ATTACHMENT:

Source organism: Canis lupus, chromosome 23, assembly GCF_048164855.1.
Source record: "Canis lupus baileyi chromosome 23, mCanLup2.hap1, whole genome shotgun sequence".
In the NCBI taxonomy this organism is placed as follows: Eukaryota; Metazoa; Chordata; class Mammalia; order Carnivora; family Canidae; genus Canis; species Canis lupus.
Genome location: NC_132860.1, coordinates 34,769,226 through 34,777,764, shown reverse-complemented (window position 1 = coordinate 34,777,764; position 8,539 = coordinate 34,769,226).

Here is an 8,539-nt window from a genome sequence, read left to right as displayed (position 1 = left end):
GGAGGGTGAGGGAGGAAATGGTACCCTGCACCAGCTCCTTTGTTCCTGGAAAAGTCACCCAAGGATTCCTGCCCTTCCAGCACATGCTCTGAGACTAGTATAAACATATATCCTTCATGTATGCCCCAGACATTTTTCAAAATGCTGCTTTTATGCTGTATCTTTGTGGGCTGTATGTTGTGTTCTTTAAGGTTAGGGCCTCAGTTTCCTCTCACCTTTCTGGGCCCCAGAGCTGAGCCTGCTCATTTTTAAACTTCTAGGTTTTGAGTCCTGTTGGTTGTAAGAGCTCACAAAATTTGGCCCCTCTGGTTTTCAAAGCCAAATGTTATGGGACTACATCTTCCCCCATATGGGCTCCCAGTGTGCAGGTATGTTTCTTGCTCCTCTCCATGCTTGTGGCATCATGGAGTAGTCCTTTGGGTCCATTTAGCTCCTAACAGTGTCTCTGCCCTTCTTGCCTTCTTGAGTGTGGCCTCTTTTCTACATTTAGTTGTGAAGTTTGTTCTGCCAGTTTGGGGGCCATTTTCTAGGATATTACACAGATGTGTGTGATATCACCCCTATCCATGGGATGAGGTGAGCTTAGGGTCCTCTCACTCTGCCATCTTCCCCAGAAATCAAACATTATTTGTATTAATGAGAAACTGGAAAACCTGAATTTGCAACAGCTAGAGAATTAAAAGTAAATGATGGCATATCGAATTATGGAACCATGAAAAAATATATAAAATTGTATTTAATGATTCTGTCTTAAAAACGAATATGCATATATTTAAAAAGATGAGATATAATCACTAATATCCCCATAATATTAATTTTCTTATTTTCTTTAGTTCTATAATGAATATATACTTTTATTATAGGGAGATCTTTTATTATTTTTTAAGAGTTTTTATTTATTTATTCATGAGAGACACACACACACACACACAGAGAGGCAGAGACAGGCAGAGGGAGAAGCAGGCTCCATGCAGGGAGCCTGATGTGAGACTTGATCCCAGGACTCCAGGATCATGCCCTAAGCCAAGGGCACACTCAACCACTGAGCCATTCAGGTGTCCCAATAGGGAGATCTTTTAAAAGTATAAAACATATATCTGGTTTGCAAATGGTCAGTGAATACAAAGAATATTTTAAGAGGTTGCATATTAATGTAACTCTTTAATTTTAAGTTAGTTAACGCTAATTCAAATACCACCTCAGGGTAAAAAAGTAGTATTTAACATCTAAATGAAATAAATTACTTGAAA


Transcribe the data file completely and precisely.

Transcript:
Source organism: Canis lupus, chromosome 23, assembly GCF_048164855.1.
Source record: "Canis lupus baileyi chromosome 23, mCanLup2.hap1, whole genome shotgun sequence".
In the NCBI taxonomy this organism is placed as follows: Eukaryota; Metazoa; Chordata; class Mammalia; order Carnivora; family Canidae; genus Canis; species Canis lupus.
Genome location: NC_132860.1, coordinates 34,769,226 through 34,777,764, shown reverse-complemented (window position 1 = coordinate 34,777,764; position 8,539 = coordinate 34,769,226).

Here is an 8,539-nt window from a genome sequence, read left to right as displayed (position 1 = left end):
GGAGGGTGAGGGAGGAAATGGTACCCTGCACCAGCTCCTTTGTTCCTGGAAAAGTCACCCAAGGATTCCTGCCCTTCCAGCACATGCTCTGAGACTAGTATAAACATATATCCTTCATGTATGCCCCAGACATTTTTCAAAATGCTGCTTTTATGCTGTATCTTTGTGGGCTGTATGTTGTGTTCTTTAAGGTTAGGGCCTCAGTTTCCTCTCACCTTTCTGGGCCCCAGAGCTGAGCCTGCTCATTTTTAAACTTCTAGGTTTTGAGTCCTGTTGGTTGTAAGAGCTCACAAAATTTGGCCCCTCTGGTTTTCAAAGCCAAATGTTATGGGACTACATCTTCCCCCATATGGGCTCCCAGTGTGCAGGTATGTTTCTTGCTCCTCTCCATGCTTGTGGCATCATGGAGTAGTCCTTTGGGTCCATTTAGCTCCTAACAGTGTCTCTGCCCTTCTTGCCTTCTTGAGTGTGGCCTCTTTTCTACATTTAGTTGTGAAGTTTGTTCTGCCAGTTTGGGGGCCATTTTCTAGGATATTACACAGATGTGTGTGATATCACCCCTATCCATGGGATGAGGTGAGCTTAGGGTCCTCTCACTCTGCCATCTTCCCCAGAAATCAAACATTATTTGTATTAATGAGAAACTGGAAAACCTGAATTTGCAACAGCTAGAGAATTAAAAGTAAATGATGGCATATCGAATTATGGAACCATGAAAAAATATATAAAATTGTATTTAATGATTCTGTCTTAAAAACGAATATGCATATATTTAAAAAGATGAGATATAATCACTAATATCCCCATAATATTAATTTTCTTATTTTCTTTAGTTCTATAATGAATATATACTTTTATTATAGGGAGATCTTTTATTATTTTTTAAGAGTTTTTATTTATTTATTCATGAGAGACACACACACACACACACAGAGAGGCAGAGACAGGCAGAGGGAGAAGCAGGCTCCATGCAGGGAGCCTGATGTGAGACTTGATCCCAGGACTCCAGGATCATGCCCTAAGCCAAGGGCACACTCAACCACTGAGCCATTCAGGTGTCCCAATAGGGAGATCTTTTAAAAGTATAAAACATATATCTGGTTTGCAAATGGTCAGTGAATACAAAGAATATTTTAAGAGGTTGCATATTAATGTAACTCTTTAATTTTAAGTTAGTTAACGCTAATTCAAATACCACCTCAGGGTAAAAAAGTAGTATTTAACATCTAAATGAAATAAATTACTTGAAA